Medical research

Pilot study finds collagen to be effective in wound closure

Collagen powder is just as effective in managing skin biopsy wounds as primary closure with non-absorbable sutures, according to a first-of-its-kind study published in the Journal of Drugs in Dermatology by a team of physician ...

Oncology & Cancer

Confining cell-killing treatments to tumors

Cytokines, small proteins released by immune cells to communicate with each other, have for some time been investigated as a potential cancer treatment.

Medical research

A better understanding of the von Willebrand Factor's A2 domain

Under normal, healthy circulatory conditions, the von Willebrand Factor (vWF) keeps to itself. The large and mysterious multimeric glycoprotein moves through the blood, balled up tightly, its reaction sites unexposed. But ...

Oncology & Cancer

Risk of metastatic cancer increases in those who have diabetes

As if people living with diabetes didn't have enough health concerns, here's another: increased risk of metastatic cancer. New Cornell University research points to a possible explanation for this health double whammy.

Arthritis & Rheumatism

Osteoarthritis assessment to go hi-tech

Scientists have reported an advanced imaging technique that allows the condition of joint cartilage to be examined—right down to the molecular level. The technique has potential for diagnostics and treatment-planning of ...

Oncology & Cancer

Breast cancer cells rely on pyruvate to expand in new tissues

Most patients who die of breast cancer die of metastasis, the process by which cancer cells spread to other organs of the body. Cancer cells alter their metabolism to grow and expand across other organs. A new study by Prof. ...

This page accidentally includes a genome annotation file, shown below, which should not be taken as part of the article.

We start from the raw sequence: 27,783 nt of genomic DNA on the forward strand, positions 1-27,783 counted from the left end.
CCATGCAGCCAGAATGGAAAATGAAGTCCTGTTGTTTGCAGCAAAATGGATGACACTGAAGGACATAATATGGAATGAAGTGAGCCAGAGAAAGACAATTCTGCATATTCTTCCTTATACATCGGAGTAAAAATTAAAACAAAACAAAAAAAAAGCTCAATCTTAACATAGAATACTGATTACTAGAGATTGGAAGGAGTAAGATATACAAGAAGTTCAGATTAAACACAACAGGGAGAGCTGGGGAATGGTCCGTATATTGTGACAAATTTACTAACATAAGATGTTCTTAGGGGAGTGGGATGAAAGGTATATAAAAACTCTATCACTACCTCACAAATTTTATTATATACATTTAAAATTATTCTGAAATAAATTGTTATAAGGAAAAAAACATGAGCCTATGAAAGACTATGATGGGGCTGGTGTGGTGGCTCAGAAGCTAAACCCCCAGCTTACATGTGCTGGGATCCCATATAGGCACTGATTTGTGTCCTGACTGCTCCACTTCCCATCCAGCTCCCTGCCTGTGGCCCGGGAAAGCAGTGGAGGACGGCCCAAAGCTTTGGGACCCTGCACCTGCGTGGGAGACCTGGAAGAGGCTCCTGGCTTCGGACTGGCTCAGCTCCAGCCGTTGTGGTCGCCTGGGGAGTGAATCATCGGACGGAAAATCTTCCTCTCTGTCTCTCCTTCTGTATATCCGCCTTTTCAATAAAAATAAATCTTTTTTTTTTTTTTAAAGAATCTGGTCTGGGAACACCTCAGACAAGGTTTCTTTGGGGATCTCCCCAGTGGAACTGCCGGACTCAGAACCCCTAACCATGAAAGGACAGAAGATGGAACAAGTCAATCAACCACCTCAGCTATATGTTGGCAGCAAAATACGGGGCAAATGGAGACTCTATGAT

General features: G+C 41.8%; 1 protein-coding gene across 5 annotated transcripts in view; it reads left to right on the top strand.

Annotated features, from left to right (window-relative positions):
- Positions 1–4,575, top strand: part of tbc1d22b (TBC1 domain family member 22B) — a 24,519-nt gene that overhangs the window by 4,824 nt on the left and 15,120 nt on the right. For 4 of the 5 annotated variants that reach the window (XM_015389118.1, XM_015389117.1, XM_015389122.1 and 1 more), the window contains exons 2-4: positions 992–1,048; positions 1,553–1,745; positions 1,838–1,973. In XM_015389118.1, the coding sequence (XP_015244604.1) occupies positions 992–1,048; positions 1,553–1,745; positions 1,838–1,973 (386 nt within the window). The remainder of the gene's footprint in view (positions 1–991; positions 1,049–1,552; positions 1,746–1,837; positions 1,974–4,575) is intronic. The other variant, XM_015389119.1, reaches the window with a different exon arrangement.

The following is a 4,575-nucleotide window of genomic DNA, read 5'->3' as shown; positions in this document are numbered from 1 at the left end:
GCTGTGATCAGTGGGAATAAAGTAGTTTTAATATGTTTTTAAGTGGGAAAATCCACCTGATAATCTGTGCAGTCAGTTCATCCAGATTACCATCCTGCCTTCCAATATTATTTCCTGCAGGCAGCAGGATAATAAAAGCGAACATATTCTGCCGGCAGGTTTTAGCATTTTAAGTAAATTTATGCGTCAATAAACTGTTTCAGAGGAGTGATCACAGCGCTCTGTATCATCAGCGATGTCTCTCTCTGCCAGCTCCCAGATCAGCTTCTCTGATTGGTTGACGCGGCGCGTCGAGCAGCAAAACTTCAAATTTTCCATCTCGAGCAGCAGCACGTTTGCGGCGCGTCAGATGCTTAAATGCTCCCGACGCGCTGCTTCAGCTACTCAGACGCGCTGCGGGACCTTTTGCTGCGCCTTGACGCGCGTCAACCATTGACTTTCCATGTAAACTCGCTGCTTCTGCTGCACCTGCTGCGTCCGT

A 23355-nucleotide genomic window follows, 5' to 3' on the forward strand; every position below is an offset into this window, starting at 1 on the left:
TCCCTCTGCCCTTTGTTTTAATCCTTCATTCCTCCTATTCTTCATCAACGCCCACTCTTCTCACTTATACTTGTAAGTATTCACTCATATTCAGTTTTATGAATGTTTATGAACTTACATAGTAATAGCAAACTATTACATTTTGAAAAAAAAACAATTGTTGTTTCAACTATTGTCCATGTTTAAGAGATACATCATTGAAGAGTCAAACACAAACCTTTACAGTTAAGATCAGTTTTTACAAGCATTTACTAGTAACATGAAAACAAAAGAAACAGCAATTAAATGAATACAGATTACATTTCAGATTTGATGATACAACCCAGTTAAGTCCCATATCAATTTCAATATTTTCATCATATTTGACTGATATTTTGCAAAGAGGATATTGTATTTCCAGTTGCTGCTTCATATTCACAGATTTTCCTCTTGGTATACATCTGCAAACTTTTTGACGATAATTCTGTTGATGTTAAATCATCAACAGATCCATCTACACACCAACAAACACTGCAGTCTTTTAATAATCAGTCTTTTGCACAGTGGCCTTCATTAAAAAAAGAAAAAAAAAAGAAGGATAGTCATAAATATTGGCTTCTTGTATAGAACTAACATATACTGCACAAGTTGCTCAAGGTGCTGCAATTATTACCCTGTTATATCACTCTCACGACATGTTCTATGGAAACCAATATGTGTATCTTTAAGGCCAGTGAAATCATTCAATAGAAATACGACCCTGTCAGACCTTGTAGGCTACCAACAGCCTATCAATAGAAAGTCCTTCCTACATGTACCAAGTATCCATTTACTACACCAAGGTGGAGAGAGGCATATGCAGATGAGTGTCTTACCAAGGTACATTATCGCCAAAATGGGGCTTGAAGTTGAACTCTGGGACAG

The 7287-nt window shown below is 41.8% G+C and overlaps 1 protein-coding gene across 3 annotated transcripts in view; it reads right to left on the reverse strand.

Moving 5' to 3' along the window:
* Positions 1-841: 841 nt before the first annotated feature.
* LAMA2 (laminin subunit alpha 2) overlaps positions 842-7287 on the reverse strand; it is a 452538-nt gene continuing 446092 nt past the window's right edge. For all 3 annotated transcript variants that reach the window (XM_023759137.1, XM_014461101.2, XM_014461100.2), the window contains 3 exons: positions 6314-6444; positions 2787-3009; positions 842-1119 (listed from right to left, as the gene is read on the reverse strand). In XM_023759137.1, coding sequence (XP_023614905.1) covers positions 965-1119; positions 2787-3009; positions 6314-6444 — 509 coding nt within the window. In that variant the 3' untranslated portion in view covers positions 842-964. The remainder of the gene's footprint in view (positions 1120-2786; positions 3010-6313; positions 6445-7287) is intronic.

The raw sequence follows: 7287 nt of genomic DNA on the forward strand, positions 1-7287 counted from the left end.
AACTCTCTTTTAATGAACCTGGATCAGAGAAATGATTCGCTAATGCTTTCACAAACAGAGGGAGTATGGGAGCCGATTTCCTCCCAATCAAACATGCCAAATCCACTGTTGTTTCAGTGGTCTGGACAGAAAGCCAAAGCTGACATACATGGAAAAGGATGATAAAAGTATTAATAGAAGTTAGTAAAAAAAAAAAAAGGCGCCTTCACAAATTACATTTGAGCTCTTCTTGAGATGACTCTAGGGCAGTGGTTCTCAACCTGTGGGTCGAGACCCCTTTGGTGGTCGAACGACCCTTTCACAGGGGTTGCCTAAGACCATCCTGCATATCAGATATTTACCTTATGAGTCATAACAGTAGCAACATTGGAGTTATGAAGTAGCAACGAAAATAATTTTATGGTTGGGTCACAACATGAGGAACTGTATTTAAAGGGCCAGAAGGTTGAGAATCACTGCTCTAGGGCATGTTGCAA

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Collagen

Collagen /ˈkɒlədʒɨn/ is a group of naturally occurring proteins found in animals, especially in the flesh and connective tissues of mammals. It is the main component of connective tissue, and is the most abundant protein in mammals, making up about 25% to 35% of the whole-body protein content. Collagen, in the form of elongated fibrils, is mostly found in fibrous tissues such as tendon, ligament and skin, and is also abundant in cornea, cartilage, bone, blood vessels, the gut, and intervertebral disc. The fibroblast is the most common cell which creates collagen.

In muscle tissue, it serves as a major component of the endomysium. Collagen constitutes one to two percent of muscle tissue, and accounts for 6% of the weight of strong, tendinous muscles. Gelatin, which is used in food and industry, is collagen that has been irreversibly hydrolyzed.

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